Wolves don't have pockets, so they can't carry their legal status around when they travel.

That's raised some points to ponder since the controversial predators allegedly arrived in Colorado this week. While authorities in Montana, Idaho and Wyoming argue whether wolves should be hunted or not, stepping across the Colorado state line restores fully protected status for those wolves under the federal Endangered Species Act.

Of course, biologists still must confirm wolves have made it to the Centennial State.

"If wolves start appearing in an area naturally, people are excited and curious about following that," said U.S. Fish and Wildlife Service regional director Stephen Guertin in Denver. "We'll see how nature runs its course. We've had false starts before."

Workers on the High Lonesome Ranch near De Beque, Colo., have reported sightings, howls and scat of wolves on the million-acre hunting and fishing preserve. But that's not enough evidence to say wolves have established a population in the state. Even DNA tests can't confirm if the wolves are actually there to stay.

"We had observations of wolves in Colorado before we put them in Yellowstone," said Ed Bangs, FWS wolf program coordinator for the Northern Rocky Mountains in Helena. "Even a den doesn't mean anything at this point."


What does mean something is, literally, where a specific wolf stands. The same animal today would be an out-of-season "species in need of management" in Montana, a huntable "trophy game animal" in Idaho, and a federally protected "experimental species" in Wyoming. Should that wolf wander all the way to Colorado, it would be federally endangered and given full protection of the law.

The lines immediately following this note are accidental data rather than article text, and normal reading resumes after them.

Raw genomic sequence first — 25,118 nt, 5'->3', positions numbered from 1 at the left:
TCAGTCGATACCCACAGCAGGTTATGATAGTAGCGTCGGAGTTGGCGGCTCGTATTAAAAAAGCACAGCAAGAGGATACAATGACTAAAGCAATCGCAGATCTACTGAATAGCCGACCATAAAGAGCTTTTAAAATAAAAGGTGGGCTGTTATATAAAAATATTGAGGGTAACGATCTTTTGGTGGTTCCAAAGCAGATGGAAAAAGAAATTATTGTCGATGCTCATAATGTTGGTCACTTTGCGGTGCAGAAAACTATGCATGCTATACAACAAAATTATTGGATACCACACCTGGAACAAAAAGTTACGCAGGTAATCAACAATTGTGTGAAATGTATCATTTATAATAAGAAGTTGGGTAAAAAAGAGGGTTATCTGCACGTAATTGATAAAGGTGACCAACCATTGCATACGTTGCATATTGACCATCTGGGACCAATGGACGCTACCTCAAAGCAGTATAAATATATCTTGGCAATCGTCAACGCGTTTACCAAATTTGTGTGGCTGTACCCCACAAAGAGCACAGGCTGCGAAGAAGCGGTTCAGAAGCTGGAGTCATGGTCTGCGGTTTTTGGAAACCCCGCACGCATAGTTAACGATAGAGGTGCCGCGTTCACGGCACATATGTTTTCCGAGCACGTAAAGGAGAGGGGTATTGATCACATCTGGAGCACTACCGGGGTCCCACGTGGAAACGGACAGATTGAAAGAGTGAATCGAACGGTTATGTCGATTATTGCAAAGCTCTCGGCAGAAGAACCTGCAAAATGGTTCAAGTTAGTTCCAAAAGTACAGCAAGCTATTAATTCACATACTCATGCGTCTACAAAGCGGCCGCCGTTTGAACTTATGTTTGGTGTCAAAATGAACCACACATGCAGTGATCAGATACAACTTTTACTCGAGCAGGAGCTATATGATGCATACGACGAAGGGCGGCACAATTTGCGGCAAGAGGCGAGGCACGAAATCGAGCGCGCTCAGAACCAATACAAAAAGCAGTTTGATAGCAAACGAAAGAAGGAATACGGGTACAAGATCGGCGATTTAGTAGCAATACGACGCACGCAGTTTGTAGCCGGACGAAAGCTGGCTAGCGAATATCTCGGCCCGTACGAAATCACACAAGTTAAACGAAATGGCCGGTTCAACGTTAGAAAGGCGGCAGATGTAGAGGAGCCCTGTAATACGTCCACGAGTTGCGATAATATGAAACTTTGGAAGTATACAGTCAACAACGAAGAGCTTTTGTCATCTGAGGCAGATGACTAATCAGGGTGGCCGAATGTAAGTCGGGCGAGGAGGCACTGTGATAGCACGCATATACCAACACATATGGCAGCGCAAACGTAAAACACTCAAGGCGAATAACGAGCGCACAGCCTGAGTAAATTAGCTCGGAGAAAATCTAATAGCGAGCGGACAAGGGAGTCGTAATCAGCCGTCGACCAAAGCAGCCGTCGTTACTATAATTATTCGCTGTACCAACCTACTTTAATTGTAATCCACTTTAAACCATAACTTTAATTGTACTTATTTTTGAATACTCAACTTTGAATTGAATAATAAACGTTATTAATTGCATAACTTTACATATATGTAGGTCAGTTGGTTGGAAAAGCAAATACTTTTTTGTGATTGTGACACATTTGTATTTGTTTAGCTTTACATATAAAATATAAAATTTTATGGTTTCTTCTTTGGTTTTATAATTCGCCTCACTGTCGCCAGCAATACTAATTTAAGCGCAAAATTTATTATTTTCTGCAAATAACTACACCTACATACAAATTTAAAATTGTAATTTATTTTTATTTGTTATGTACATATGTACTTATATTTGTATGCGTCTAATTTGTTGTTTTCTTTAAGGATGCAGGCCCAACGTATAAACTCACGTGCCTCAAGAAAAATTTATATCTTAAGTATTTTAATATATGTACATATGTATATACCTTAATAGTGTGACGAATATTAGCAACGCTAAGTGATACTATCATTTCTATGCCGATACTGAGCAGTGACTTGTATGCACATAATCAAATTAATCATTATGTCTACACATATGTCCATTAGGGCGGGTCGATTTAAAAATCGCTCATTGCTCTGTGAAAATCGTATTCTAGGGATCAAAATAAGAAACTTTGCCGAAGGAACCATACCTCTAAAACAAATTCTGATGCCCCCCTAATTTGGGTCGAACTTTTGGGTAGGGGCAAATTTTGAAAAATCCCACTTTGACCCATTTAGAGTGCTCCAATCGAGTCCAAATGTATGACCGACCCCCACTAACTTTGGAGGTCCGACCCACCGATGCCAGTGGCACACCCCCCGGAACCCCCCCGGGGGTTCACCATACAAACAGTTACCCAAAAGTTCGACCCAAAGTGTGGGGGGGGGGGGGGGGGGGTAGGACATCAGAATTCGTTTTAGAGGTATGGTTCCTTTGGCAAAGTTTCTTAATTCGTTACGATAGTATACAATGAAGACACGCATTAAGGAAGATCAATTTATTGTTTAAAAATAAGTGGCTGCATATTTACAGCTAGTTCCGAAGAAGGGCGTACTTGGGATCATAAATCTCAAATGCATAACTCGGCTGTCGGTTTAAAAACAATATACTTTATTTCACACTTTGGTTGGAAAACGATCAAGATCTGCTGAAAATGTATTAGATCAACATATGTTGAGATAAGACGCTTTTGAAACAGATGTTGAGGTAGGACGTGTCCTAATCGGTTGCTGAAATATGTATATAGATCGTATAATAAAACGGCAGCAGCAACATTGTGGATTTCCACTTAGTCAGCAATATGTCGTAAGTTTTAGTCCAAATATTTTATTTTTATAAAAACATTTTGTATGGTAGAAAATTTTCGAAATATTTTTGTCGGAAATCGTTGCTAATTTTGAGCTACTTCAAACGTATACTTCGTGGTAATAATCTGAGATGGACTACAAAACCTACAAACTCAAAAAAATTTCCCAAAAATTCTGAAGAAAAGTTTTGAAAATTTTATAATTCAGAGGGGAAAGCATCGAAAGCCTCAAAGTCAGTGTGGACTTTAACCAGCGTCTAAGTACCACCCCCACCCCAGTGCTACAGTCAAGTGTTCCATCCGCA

The situation is similar to a pack that lives on the border of Minnesota and Wisconsin, Bangs said. On the Minnesota side, the pack is threatened, but on the Wisconsin side it's endangered. That's so humans on either side of the border know exactly what rules apply.

Technically, an endangered species is threatened with extinction, while a threatened species is at risk of becoming endangered. More practically, endangered species enjoy the most restrictive protections the federal government can supply, including requirements for environmental impact statements on land developments and strict controls over how the animal can be handled or killed.

A threatened or experimental species has much more regulatory latitude. The federal government can pass some management tasks to state agencies, can allow lethal controls and even limited public hunting, and doesn't have to do so many consultations on land use.

In Colorado, the wolf has had a busy, albeit theoretical, life. Rocky Mountain National Park officials recently considered importing wolves to get control of their oversized elk herd. The plan flopped because the park's few natural barriers wouldn't keep wolves from spreading to surrounding developed countryside, Guertin said. The park officials chose human sharpshooters to cull the herd instead.

A naturally developing wolf population would be a better way to manage those elk, according to Wendy Keefover-Ring of WildEarth Guardians in Broomfield, Colo.

"You end up with all kinds of problems here because you don't have wolves," Keefover-Ring said. "They're very important for keeping ungulates on the move. We should see a good ecosystem coming back like you have in Wyoming and Montana and Idaho."

A majority of Colorado residents support the reintroduction of wolves, according to studies done in 1994, 2001 and 2004.

Colorado Department of Wildlife spokesman Randy Hampton said a working group of ranchers, environmentalists and state officials recently agreed that if wolves did appear, they should be tentatively welcomed.

"We knew our time would come," Hampton said. "And hopefully we can learn from other states that have dealt with this."

Reporter Rob Chaney can be reached at 523-5382 or at rchaney@missoulian.com.


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